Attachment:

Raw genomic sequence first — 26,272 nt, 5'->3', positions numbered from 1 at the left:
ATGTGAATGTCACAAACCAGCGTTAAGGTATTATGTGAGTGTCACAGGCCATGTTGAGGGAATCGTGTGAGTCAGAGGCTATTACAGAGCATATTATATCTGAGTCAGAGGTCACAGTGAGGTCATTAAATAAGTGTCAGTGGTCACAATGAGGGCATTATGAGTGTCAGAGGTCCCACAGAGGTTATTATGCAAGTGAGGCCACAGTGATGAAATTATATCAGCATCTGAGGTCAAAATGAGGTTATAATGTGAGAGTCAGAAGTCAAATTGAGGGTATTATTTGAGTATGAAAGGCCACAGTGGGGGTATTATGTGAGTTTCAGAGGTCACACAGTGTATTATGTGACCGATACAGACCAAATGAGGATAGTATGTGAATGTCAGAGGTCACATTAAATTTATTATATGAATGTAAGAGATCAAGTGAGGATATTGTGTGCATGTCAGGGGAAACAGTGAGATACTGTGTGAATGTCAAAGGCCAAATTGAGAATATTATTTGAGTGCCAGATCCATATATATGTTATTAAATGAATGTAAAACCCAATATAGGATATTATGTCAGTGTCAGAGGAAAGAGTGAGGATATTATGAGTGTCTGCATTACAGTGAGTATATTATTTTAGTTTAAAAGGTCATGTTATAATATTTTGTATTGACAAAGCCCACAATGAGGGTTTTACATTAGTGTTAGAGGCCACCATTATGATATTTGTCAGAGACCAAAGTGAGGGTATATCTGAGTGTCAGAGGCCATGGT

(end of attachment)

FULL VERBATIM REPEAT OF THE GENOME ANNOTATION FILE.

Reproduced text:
Raw genomic sequence first — 26,272 nt, 5'->3', positions numbered from 1 at the left:
ATGTGAATGTCACAAACCAGCGTTAAGGTATTATGTGAGTGTCACAGGCCATGTTGAGGGAATCGTGTGAGTCAGAGGCTATTACAGAGCATATTATATCTGAGTCAGAGGTCACAGTGAGGTCATTAAATAAGTGTCAGTGGTCACAATGAGGGCATTATGAGTGTCAGAGGTCCCACAGAGGTTATTATGCAAGTGAGGCCACAGTGATGAAATTATATCAGCATCTGAGGTCAAAATGAGGTTATAATGTGAGAGTCAGAAGTCAAATTGAGGGTATTATTTGAGTATGAAAGGCCACAGTGGGGGTATTATGTGAGTTTCAGAGGTCACACAGTGTATTATGTGACCGATACAGACCAAATGAGGATAGTATGTGAATGTCAGAGGTCACATTAAATTTATTATATGAATGTAAGAGATCAAGTGAGGATATTGTGTGCATGTCAGGGGAAACAGTGAGATACTGTGTGAATGTCAAAGGCCAAATTGAGAATATTATTTGAGTGCCAGATCCATATATATGTTATTAAATGAATGTAAAACCCAATATAGGATATTATGTCAGTGTCAGAGGAAAGAGTGAGGATATTATGAGTGTCTGCATTACAGTGAGTATATTATTTTAGTTTAAAAGGTCATGTTATAATATTTTGTATTGACAAAGCCCACAATGAGGGTTTTACATTAGTGTTAGAGGCCACCATTATGATATTTGTCAGAGACCAAAGTGAGGGTATATCTGAGTGTCAGAGGCCATGGT